IAL Addition Polymers Notes

The polymer is a long chain molecule which is formed by joining many small molecules called monomers. Addition polymers are a type of polymer in which all the monomers are unsaturated or to simply to say are alkenes. During the polymerization process, the double bonds in the alkenes break and they all join together to form a large molecule.

Types of addition polymers


Monomer: ethene


Repeating unit:

ethene repeating unit
  • There are two types of poly(ethene):

LDPE (Low-Density Polyethene) and HDPE (High-Density Polyethene)


  • This kind of poly(ethene) is soft, malleable with a low melting point due to its high branching.
  • It is made in the condition of 200°C and 1200 atm pressure
  • It is mainly used for packaging and forming utensils


  • This kind of poly(ethene) is more rigid with a higher melting point than LDPE. It is also denser than LDPE.
  • This kind of poly(ethene) is made by using low temperature of 60°C, catalysts and 1 atm pressure.

Both types of poly(ethene)  softens when heated.

Ploy(chloroethene)/PVC (Poly Vinyl Chloride):

Monomer: Chloroethene


Repeat Unit:

  • This kind of polymer is more rigid due to the presence of a polar C-Cl bond, causing greater intermolecular forces.
  • It is used to make ropes, sanitary pipes etc

Plasticizer makes it softer, so it can be easily worked with.

What factors affect properties of polymers?

Properties of polymers: softness, flexibility, melting point, tensile strength etc.

  • The average length of polymer chain: As the chain length of a polymer increases the melting point and tensile strength increases.
  • Branching of chains: The greater the branching in a polymer chain the less the melting point and tensile strength of that polymer and also lower density
  • Intermolecular forces between chains: the higher the intermolecular forces between chains, the higher the melting point.
  • Cross-links between chains: the stronger the bonding between two chains the higher the melting point, rigidity and hardness.

Problems with polymers

  • Polymers have high energy production costs
  • Polymers uses up non-renewable resources (e.g: ethane is obtained from crude oil)
  • Disposal problems, because polymers are non-biodegradable, so it uses up lands. Also when polymers are burned toxic gases are released.

Non- biodegradable: cannot be broken down by the action of bacteria or other micro-organisms.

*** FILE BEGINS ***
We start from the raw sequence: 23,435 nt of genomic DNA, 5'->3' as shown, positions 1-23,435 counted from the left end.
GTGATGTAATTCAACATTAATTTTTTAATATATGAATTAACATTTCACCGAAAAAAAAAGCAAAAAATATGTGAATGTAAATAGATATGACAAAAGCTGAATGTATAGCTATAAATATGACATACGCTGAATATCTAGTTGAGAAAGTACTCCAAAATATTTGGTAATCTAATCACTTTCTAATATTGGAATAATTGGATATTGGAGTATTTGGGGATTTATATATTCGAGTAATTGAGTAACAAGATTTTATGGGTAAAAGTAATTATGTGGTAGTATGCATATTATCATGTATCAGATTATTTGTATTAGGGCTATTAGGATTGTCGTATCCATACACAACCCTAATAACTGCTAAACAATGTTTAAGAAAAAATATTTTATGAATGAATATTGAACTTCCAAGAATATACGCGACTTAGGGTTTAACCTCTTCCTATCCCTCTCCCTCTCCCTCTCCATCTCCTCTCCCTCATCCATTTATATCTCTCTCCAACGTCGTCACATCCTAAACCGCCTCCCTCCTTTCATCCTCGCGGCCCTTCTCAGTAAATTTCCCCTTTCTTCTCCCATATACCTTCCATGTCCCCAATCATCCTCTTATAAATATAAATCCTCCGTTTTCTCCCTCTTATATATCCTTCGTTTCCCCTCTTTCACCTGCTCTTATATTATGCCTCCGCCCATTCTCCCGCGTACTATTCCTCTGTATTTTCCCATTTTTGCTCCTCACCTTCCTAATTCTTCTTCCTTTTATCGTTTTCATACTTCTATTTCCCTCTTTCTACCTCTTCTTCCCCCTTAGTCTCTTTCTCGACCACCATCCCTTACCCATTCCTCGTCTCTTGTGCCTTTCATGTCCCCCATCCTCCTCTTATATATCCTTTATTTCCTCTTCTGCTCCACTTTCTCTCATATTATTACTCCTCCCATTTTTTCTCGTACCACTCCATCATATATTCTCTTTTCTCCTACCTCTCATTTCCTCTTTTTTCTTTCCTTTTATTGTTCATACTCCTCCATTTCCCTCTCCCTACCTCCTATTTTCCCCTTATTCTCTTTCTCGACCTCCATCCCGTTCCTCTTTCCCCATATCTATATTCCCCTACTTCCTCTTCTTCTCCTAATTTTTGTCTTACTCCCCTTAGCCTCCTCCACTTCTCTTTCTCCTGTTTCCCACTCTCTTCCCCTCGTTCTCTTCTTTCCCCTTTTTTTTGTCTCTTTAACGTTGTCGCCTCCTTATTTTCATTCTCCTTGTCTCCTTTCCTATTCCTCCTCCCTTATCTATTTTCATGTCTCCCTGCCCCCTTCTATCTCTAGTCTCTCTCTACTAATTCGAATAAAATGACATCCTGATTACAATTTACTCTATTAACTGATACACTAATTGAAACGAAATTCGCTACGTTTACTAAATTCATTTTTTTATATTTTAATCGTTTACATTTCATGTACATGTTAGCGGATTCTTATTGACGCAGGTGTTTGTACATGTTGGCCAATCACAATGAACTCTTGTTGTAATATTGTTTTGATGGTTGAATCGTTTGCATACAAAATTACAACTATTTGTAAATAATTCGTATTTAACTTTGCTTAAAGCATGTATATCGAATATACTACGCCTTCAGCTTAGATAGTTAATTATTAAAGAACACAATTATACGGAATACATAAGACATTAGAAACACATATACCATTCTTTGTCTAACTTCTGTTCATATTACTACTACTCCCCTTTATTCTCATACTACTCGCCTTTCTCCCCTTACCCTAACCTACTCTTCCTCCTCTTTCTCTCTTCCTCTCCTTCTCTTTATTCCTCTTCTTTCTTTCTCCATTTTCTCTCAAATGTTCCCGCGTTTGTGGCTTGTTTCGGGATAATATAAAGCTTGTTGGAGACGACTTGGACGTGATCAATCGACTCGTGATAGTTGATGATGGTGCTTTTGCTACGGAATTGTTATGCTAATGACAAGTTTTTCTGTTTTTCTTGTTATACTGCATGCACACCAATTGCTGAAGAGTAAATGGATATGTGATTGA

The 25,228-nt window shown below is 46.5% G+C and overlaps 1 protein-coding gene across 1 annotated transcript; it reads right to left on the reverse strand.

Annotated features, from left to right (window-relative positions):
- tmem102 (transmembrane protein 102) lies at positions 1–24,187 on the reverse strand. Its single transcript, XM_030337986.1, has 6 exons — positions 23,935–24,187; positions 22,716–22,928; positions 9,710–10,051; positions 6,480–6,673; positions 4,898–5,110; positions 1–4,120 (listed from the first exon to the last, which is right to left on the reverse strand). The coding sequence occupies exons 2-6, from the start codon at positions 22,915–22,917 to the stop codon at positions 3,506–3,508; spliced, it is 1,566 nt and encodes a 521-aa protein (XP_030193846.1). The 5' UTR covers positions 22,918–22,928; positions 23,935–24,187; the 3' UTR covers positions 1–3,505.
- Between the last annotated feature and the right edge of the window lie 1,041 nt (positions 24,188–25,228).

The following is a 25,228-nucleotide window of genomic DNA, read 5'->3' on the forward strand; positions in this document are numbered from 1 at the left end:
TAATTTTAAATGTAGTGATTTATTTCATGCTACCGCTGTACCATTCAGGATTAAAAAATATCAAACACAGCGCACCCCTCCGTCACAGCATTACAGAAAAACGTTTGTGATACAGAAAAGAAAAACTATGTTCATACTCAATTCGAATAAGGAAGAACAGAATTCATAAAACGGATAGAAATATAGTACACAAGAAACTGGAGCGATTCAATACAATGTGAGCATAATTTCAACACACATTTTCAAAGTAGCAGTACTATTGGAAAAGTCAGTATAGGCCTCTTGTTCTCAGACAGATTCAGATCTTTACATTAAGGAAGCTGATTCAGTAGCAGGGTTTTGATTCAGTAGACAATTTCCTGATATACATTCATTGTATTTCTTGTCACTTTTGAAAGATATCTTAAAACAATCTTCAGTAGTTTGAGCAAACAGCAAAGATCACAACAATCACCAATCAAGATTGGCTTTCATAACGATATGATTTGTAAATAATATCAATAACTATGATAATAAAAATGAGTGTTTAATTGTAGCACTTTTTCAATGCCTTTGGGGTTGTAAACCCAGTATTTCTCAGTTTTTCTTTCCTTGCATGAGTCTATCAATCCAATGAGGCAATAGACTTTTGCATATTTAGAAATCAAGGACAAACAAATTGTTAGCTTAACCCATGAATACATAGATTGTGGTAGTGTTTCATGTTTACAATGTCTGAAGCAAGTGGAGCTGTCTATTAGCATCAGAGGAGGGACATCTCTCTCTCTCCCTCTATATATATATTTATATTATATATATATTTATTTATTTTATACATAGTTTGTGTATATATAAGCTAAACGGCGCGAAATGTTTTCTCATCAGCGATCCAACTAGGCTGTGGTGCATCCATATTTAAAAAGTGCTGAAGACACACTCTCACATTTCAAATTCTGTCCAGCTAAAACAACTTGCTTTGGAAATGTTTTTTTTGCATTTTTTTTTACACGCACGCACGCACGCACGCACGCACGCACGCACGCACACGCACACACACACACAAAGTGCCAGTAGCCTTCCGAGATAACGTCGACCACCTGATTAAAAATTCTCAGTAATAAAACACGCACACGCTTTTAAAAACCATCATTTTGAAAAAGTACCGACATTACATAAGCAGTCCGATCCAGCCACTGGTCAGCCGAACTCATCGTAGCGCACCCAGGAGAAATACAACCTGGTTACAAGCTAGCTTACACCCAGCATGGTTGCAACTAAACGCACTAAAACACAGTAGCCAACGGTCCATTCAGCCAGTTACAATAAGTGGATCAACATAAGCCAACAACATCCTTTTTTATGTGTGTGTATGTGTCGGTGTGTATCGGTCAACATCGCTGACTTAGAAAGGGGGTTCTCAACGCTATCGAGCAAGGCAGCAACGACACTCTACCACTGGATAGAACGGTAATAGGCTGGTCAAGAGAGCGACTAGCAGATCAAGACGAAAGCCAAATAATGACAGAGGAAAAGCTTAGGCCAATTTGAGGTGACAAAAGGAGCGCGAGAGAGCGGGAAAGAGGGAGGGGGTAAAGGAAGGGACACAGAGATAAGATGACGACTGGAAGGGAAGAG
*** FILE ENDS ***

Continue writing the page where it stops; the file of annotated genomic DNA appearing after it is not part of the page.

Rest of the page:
What is carbon footprint?

Ans: It is the amount of carbon dioxide released into the atmosphere from the activities of an individual, organization or community.

  • It is measured as units of carbon dioxide
  • Suppose you buy a plastic bottle, when you throw it away it would be burned and carbon dioxide would be released. The amount of carbon dioxide released would add to your carbon footprint.

Solutions to polymer problems

  • Using renewable energy sources: the energy required to make polymers is obtained from renewable energy supplies such as wind power, solar etc. This reduces the environmental effects.
  • Reducing use of polymer products: using less polymer products would decrease the carbon footprint. Suppose using paper bags instead of polymer bags, using paper cups and plates instead of using polymer ones.
  • Recycling: Reusing polymer products such as plastic bottles or bags would reduce burning of those products and reduce carbon footprint. Also making new products out of one polymer product is another form of recycling. For example recycling plastic bottles to make carpet or car body parts.

Ways of Recycling plastic

  1. Mechanical Recycling: In this process, the plastic is shredded and turned to granules before using it to make new items. But here the problem is that the plastic needs to be separated by hand which can be expensive.
  2. Chemical Recycling: In this process, the plastic is broken down to monomers, which are again joined to make new polymer. But this is very expensive as it requires a high energy input.

Biodegradable polymers

  • Making biopolymers, bioplastics or green plastics
  • This kind of polymers can be made from renewable sources such as starch and cellulose, which are obtained from crops such as sugarcane or maize
  • It reduces carbon footprint because when the crops are regrown it absorbs carbon dioxide
  • This kind of polymers can be broken down by the action of microorganisms such as bacteria.

Energy Recovery

In the simplest form of energy recovery, the polymer is burned to produce heat energy. The heat energy is used to turn water to steam to turn turbines and produce electricity. Also, this heat can be used to heat water.

Another option is turning polymers into fuels, there are two ways it can be done: pyrolysis and gasification.

  1. Pyrolysis: in this process, the polymer is heated in the absence of oxygen, it produces fuel which can be burned to get energy.
  2. Gasification: In this process, the polymer is heated in limited oxygen. It produces syngas (a mixture of hydrogen and carbon monoxide), it is the raw material for various important reactions.

Life Cycle Analysis

  • It is done to find out any harmful effect the polymer might have to the environment.
  • To identify any improvements which can be made.

To learn more about Polymers and their various uses, you can check out this book “Basics of Polymer Chemistry (River Publishers Series in Polymer Science)” from Amazon.

polymer life cycle analysis

Top 5 Chemistry Books You Can Read Before your Chemistry Exam!

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